Foucault and the Ottomans: A Review of Khaled El-Rouayheb’s book, Before Homosexuality in the Arab Islamic World, 1500-1800

Khaled El-Rouayheb’s book, Before Homosexuality in the Arab Islamic World 1500-1800, as a historical text, helps show how Foucauldian ideas about the construction of the subject, as it relates to sexuality and gender, existed within non-Western frameworks. As El-Rouayheb points out, Foucault argued that El-Rouayheb’s thesis is based on social constructivist ideas, in that he argues that “homosexuality”, as our modern, Western context constructs it, did not exist during the period studied in the book. Rather, many of the distinctions the current idea of “homosexuality” upholds as critical ran together, and, more importantly and saliently, the idea of “homosexuality” does not recognize or does not place the same amount of emphasis on many distinctions that existed in the Arab-Islamic world from 1500-1800.

As presented in the introduction, El-Rouayheb’s methodology is that of a historian. He engages with other historians at times in the book, but the bulk of his evidence comes from his presentation and analysis of primary source texts from the time, most of which are from the culture itself, and which include poetry, legal sources and other writings of the time. El-Rouayheb acknowledges the limitations of his work; by focusing on analysis of written texts, his survey of Arab-Islamic “homosexuality” tends to focus on urban, male members of the educated elite in the Ottoman empire, a group that doesn’t cover all of the Arab-Islamic world of the time as El-Rouayheb notes. Still, his use of primary sources seems to counter many of the misperceptions about what is and was labeled homosexuality in the Arab-Islamic world from Western sources, both contemporary to the period and later.

However, El-Rouayheb seeks to employ the work of other historians, like Foucault, in order to produce a thesis and a lens through which to view his primary sources. In addition to referencing Foucault as a source for the intellectual framework upon which he constructs his thesis, El-Rouayheb also looks at the work of other historians of the Middle East, such as Bernard Lewis and Marshall Hodgson who write about the societal “acceptance” of “what Islamic law prohibits”, but draws distinctions between their conclusions and his own, highlighting the difference between sodomy (liwat) and love (El Rouayheb, 3). He also warns about trying to make broad conclusions about the state of a large region of the world with many varying opinions based on a handful of resources (8- Note: Unless otherwise specified, all citations come from El-Rouayheb). His exploration of the current field is not entirely dismissive; El-Rouayheb cites other authors, such as Arno Schmitt, Everett Rowson and Thomas Bauer, as finding similar conclusion as he himself draws (7-8).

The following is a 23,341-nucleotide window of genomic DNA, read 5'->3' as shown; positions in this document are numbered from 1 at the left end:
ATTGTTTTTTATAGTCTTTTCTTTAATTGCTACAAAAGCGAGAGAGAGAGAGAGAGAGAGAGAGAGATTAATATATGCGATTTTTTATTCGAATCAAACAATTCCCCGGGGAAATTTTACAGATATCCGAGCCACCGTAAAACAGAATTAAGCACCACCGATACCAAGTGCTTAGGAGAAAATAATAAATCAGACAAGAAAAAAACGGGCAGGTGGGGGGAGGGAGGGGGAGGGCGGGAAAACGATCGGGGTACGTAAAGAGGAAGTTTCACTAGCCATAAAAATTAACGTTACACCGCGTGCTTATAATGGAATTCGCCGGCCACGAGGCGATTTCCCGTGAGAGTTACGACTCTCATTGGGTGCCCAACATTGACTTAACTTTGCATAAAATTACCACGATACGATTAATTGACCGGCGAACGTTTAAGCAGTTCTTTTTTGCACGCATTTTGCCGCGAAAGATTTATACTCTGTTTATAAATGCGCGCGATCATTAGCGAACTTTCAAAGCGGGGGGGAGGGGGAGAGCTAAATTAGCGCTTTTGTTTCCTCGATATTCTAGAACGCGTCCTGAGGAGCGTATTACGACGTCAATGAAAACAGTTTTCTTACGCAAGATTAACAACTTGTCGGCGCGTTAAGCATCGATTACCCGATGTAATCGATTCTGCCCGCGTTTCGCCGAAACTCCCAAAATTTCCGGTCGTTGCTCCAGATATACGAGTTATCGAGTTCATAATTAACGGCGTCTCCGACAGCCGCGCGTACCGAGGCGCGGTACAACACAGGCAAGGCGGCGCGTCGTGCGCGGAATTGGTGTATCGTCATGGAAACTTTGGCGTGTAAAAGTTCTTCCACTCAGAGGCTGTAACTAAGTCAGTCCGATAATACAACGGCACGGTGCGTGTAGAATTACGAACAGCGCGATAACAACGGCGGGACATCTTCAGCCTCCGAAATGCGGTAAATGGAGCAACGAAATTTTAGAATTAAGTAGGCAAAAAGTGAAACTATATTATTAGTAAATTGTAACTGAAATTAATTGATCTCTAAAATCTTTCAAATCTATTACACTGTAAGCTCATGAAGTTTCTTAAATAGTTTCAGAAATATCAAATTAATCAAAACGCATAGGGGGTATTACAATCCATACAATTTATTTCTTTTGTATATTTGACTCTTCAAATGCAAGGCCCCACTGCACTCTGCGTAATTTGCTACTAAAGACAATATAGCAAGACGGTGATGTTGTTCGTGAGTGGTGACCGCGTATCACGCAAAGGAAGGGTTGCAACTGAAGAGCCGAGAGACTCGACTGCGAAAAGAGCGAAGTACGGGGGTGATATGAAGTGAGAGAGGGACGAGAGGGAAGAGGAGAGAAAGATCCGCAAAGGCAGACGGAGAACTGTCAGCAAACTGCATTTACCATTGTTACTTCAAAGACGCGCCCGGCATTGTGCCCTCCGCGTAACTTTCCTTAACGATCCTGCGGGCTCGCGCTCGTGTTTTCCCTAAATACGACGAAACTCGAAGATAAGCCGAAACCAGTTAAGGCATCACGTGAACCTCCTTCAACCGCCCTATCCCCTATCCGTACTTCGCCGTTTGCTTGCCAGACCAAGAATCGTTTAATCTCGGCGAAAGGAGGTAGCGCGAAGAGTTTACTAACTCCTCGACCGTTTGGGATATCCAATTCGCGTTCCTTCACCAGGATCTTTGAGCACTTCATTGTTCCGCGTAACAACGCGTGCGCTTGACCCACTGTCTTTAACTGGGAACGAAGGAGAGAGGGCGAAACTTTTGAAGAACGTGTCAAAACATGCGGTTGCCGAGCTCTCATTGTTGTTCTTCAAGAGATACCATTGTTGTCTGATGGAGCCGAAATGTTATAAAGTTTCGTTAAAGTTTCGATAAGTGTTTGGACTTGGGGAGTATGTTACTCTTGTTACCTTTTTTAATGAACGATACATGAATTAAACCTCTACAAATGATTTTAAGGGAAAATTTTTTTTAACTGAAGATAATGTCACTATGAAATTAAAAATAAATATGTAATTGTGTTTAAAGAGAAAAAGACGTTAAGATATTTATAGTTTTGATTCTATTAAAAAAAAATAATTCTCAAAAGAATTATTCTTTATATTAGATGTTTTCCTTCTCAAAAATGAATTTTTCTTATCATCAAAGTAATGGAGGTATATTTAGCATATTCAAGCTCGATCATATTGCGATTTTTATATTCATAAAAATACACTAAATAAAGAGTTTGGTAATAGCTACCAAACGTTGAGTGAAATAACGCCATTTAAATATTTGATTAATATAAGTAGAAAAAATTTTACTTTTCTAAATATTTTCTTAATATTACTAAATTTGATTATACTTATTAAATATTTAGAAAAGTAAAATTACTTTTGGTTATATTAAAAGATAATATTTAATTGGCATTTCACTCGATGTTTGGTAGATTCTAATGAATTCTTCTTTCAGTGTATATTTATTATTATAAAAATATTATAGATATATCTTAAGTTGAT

His first chapter, entitled “Pederasts and Pathics”, is an overview of what kinds of relationships or sexual encounters occurred between men and boys at the time. While he does spend some time in the beginning of the chapter discussing penetration as an act of aggression and violence, the center of this chapter are relationships between adult men and boys.

His second chapter, called “Aesthetes”, addresses the phenomenon of love poetry directed towards youths by adult men, in order to highlight the important distinctions and nuances that seem to refute the idea that “homosexuality”, as we conceive of it, existed in Arab-Islamic world of the time. Key to El-Rouayheb’s argument in this chapter are the divisions this culture placed between an aesthetic appreciation of beauty, pining and chaste romantic love and the sin of liwat. Additionally, such divisions sometimes, though not always, lacked the gendered dimensions that a concept like “homosexuality” would necessitate. For example, El-Rouayheb notes that the beauty of women and boys was considered comparable, and expressed through the same sort of language (67). More broadly, love poetry, in El-Rouayheb’s analysis highlights the ways in which romantic and sexual attraction between men and boys not only existed, but was celebrated through praise of boys’ bodies and expressions of the man’s romantic longing for the beloved in this poetry.

Finally, the last chapter of El-Roauayheb’s book, called “Sodomites” focuses on the legal codes that existed at the time, and examines the varying opinions about sodomy across different legal schools of thought.

According to El-Rouayheb, while there were certainly sexual and romantic relationships between men and boys in the pre-modern period within the urban elite of the Arab-Islamic world, to call such behavior “homosexuality” is an oversimplification. The modern, Western concept of the “homosexual” as we understand it today did not exist. Distinctions existed within what we would call “homosexual” behavior existed in the Arab-Islamic world of 1500-1800 that do not exist in the modern West today, or were emphasized much more saliently in this time and place than they are in our modern, Western context. Most important of these was the difference between the penetrator and the penetrated, a distinction that is not as emphasized in a modern Western context.

The distinction between penetrator and penetrated is not a simple one. While the penetrated does seem closer to the modern, Western idea of the “homosexual”, both the penetrator and the penetrated seemed to have different places in society, which in some ways seem to exist as an undercurrent in our own modern society. In many ways, penetrating another person was a sign of everything masculine: dominance, manhood and victory. The rhetoric of penetrating another man was sometimes employed by authors as a way to assert their dominance in quarrels over one another, as El-Rouayheb points out in his first chapter. This is not to say, however, that acting as a penetrator with another man acquitted one of any social stigma tied with sex with another man.